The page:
In cybersecurity everyone agrees that you should have multi-factor authentication (MFA) in place to reduce the risk of a breach. If you don’t have a way for people on your network to prove they are who they say they are, you’re asking for trouble.

If you’re looking for an MFA provider, it can be tempting to work with vendors that bundle individual services along with MFA for those resources. For example, if you’re using an office suite, it might seem like a good idea to work with that vendor to configure MFA for your users as well.

Although taking this approach might appear convenient, that convenience comes at a significant cost in terms of weakened security, greater complexity, and more confusion for users. In the end, what looks like a bargain comes at far too high a cost.

Who uses only one application?

The biggest problem with relying on single-purpose MFA solutions is that almost no one uses only one application or application suite. Sure, you could work with a vendor that bundles both an office suite and the MFA for that office suite. But will their MFA work with your other applications? And will it work wherever your users need to use it?

With more hybrid workplaces, people are working from multiple locations, yet they need access to their favorite tools and applications no matter where they are. The rise in remote and hybrid work is why more organizations are looking more seriously at the zero-trust security model. Although the concepts behind zero trust have been around for more than a decade, it’s becoming a security staple following recent legislation in the United States tasking organizations to improve the nation’s cybersecurity.

MFA is a cornerstone of zero-trust security because the basic philosophy behind zero trust is that you can’t trust anyone or anything without verification. What that means in practice is that every user must authenticate that they are who they claim to be for every access request.

Ultimately, any organization that plans to implement zero trust needs to have MFA in place first. You need an MFA solution that applies for access to anything from anywhere; it doesn’t make sense to just set up MFA for one application.

Who wants to authenticate multiple times?

If we accept the reality that almost no one uses just one application, the next problem you run into is that now you need multiple security solutions to protect every resource in your IT environment.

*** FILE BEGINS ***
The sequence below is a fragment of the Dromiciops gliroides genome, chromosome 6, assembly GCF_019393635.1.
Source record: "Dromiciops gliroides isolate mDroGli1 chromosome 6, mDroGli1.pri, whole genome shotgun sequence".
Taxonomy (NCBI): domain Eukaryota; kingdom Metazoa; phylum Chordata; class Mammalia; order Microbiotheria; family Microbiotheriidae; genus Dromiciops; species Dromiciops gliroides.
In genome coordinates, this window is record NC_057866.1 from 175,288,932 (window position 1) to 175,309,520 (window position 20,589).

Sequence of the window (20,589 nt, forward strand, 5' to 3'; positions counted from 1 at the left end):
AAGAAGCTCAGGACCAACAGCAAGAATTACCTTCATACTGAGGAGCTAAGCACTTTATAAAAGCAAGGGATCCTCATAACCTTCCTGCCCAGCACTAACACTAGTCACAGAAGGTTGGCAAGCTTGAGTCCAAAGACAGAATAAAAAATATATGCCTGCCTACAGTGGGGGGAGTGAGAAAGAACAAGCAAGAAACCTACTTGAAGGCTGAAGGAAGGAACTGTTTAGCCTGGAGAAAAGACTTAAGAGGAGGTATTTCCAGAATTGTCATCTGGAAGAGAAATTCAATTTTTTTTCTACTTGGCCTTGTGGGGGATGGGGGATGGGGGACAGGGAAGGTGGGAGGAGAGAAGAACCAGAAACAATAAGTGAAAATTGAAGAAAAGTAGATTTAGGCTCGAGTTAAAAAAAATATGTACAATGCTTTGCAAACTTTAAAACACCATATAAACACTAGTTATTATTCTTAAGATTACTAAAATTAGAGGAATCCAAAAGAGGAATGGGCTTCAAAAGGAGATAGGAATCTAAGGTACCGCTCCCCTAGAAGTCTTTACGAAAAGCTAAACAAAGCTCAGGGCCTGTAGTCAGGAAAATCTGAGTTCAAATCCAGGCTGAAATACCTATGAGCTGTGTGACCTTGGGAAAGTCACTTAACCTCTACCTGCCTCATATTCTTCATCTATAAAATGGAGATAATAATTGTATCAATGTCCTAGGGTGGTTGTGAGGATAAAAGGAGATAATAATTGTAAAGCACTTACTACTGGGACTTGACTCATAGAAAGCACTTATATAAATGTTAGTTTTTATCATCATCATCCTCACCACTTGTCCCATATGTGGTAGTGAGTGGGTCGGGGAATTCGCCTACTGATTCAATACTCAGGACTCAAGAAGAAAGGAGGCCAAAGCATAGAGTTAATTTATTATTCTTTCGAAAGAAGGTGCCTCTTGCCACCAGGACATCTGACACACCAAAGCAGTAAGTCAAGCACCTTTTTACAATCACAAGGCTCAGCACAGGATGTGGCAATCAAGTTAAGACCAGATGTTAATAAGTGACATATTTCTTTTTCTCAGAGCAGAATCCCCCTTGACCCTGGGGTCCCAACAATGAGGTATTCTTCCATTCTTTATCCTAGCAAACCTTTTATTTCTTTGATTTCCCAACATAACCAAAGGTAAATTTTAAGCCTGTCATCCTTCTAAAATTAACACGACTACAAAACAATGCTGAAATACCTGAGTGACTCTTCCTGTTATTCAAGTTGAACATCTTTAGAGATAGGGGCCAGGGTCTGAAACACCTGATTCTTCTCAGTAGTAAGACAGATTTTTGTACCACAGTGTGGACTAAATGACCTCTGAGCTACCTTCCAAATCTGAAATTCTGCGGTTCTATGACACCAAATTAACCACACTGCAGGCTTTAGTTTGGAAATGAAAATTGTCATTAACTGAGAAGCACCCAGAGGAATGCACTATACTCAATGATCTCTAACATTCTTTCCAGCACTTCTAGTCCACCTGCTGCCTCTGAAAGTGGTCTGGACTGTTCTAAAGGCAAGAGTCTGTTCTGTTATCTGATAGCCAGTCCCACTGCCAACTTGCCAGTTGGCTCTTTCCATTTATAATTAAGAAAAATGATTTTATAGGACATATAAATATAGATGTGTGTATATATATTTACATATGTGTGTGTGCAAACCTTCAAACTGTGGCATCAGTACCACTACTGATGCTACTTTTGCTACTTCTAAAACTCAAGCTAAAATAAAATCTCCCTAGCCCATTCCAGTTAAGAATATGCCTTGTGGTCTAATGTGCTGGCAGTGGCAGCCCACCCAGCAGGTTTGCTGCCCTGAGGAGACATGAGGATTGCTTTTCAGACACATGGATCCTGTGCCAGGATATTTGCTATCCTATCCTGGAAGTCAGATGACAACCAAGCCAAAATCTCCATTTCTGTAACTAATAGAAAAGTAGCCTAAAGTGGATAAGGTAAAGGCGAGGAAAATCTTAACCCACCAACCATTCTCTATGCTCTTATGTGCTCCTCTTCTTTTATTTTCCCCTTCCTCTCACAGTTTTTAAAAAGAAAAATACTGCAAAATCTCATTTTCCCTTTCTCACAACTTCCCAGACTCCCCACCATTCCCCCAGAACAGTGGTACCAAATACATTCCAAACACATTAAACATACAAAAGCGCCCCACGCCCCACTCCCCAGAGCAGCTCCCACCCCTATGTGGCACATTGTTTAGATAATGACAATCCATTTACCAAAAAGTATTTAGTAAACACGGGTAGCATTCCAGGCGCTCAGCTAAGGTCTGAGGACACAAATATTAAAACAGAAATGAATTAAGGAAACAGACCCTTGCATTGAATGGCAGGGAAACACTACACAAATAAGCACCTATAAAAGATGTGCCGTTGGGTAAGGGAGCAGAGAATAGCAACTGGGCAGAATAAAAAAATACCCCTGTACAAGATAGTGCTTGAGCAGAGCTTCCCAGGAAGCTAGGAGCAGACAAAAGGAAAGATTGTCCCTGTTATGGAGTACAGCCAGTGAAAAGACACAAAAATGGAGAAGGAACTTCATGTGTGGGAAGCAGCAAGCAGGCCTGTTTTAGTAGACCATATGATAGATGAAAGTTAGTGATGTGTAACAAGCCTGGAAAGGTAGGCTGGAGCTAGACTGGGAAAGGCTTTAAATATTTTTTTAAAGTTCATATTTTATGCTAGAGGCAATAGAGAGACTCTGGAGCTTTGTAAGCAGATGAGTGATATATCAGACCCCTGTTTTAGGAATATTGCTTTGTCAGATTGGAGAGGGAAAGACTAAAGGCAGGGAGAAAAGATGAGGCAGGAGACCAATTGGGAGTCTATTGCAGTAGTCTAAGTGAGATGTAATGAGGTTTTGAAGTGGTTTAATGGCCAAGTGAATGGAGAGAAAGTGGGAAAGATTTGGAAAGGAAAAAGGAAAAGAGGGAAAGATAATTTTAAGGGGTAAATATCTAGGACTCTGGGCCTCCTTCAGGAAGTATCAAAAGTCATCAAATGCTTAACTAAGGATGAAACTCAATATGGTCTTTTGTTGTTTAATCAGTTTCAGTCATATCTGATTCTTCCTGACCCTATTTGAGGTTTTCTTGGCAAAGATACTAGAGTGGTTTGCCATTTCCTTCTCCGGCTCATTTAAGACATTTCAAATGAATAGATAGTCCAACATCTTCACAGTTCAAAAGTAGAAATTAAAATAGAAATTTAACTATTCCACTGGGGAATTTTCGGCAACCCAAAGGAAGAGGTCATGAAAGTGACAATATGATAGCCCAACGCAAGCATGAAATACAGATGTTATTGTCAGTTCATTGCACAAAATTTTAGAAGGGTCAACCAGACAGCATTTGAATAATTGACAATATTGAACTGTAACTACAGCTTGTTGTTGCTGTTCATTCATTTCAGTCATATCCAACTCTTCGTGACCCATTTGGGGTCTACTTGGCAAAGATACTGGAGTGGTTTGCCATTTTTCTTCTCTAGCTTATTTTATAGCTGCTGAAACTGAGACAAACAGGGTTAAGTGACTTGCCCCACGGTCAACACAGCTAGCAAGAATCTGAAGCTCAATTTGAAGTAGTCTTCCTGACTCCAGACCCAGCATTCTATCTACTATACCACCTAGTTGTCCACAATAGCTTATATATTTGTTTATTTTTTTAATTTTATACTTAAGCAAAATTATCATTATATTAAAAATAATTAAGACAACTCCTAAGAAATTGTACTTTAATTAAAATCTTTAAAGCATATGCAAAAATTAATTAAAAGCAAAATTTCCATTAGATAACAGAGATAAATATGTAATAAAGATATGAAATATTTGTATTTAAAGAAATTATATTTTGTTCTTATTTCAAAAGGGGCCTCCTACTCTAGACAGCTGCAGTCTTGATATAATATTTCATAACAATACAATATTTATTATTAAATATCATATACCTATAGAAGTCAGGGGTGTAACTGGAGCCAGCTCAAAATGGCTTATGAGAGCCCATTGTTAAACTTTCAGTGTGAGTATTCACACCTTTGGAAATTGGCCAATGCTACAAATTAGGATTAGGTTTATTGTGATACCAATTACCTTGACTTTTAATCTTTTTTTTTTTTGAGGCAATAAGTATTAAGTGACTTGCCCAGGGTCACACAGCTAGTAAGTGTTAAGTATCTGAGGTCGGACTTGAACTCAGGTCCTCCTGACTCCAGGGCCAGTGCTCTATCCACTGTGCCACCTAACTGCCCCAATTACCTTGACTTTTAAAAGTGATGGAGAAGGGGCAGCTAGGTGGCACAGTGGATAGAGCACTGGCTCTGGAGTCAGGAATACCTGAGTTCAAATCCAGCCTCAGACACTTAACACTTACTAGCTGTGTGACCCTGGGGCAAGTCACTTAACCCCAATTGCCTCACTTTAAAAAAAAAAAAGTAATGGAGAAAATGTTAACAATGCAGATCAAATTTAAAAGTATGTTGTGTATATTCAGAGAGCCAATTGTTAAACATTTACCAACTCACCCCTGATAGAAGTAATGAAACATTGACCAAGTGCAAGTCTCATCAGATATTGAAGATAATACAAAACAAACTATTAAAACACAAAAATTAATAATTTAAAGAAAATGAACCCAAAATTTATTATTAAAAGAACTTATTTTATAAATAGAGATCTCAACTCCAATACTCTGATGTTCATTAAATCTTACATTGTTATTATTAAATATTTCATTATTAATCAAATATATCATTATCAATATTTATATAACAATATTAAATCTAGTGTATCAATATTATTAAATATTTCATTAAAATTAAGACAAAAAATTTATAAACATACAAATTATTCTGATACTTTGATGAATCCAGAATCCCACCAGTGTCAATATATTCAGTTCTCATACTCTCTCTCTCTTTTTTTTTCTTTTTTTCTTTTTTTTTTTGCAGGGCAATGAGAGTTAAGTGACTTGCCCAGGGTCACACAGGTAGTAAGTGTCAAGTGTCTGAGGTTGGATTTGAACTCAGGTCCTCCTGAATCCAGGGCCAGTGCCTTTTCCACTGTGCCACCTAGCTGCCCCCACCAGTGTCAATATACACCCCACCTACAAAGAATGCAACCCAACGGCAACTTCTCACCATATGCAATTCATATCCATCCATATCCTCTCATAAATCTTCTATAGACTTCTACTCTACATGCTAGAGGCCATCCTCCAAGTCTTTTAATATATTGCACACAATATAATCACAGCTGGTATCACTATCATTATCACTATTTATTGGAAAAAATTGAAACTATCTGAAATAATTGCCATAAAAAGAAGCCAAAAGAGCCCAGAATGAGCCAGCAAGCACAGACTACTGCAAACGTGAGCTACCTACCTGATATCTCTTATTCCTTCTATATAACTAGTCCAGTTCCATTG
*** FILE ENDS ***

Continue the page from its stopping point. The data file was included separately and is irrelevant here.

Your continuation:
Setting up a single-purpose MFA solution for each application or resource is less than ideal. If you think users complain about having multiple passwords, just wait until you tell them that they need to authenticate with multiple MFA solutions multiple times a day, depending on what they want to do. Let’s just say it’s not going to be popular.

Administering all those MFA solutions won’t be a lot of fun either. At best, it would mean that your security team would wind up spending more time configuring and managing multiple MFA solutions. At worst, it would dramatically increase complexity. The more solutions you add, the more complex the environment becomes. And complexity is the enemy of cybersecurity. A bunch of siloed MFA solutions means you’re never going to have decent visibility into exactly who is really on your network.

The high cost of single-purpose

Compromising security in the name of short-term convenience is never a good idea. When you are implementing MFA solutions, you should look at the big picture and how your choice will work over the long term and across your IT environment.

It’s important to select a solution that’s both user friendly and that offers broad coverage across all the applications and services you need, no matter where they are located. If you have some applications that are on-premises and some in the cloud, your solution needs to support it.

Look for an MFA solution that gives users a range of ways to authenticate easily, even when they’re offline. For example, passwordless and biometric options for authentication mean not only decreased cybersecurity risk, since there are no passwords to steal, but also greater user convenience, since there are no passwords to remember.

The solution you select also should have a solid foundation for identity governance. You should be able to tell who has access to what, as well as whether their level of access reflects what is required to do their job. Defining user roles will bring organizations closer to zero trust; it reduces over-entitlements and means that security teams only give users access to the resources they need to do their jobs and nothing more.

RSA Identity Management

RSA offers range of choices for how to authenticate, with hardware, software, and mobile options to deliver the same level of secure, convenient access to remote or on-site users in the cloud or on-premises working on any technology platform.

Our modern authentication methods including FIDO, push-to-approve, biometrics (fingerprint or facial recognition), “bring your own authenticator,” and hardware tokens that represent the gold standard in authentication.

Our centralized platform to simplify authentication and credential management includes unified identities, access points, and applications to ensure a consistent approach. You can build out rules and risk evaluations to lay the groundwork for dynamic management of access and authorization to applications, which simplifies processes for both granting access and requesting it.

Learn more about how RSA MFA provides secure access to all your critical resources on-premises and in the cloud, reduces administrative burdens, and brings organizations closer to zero trust.

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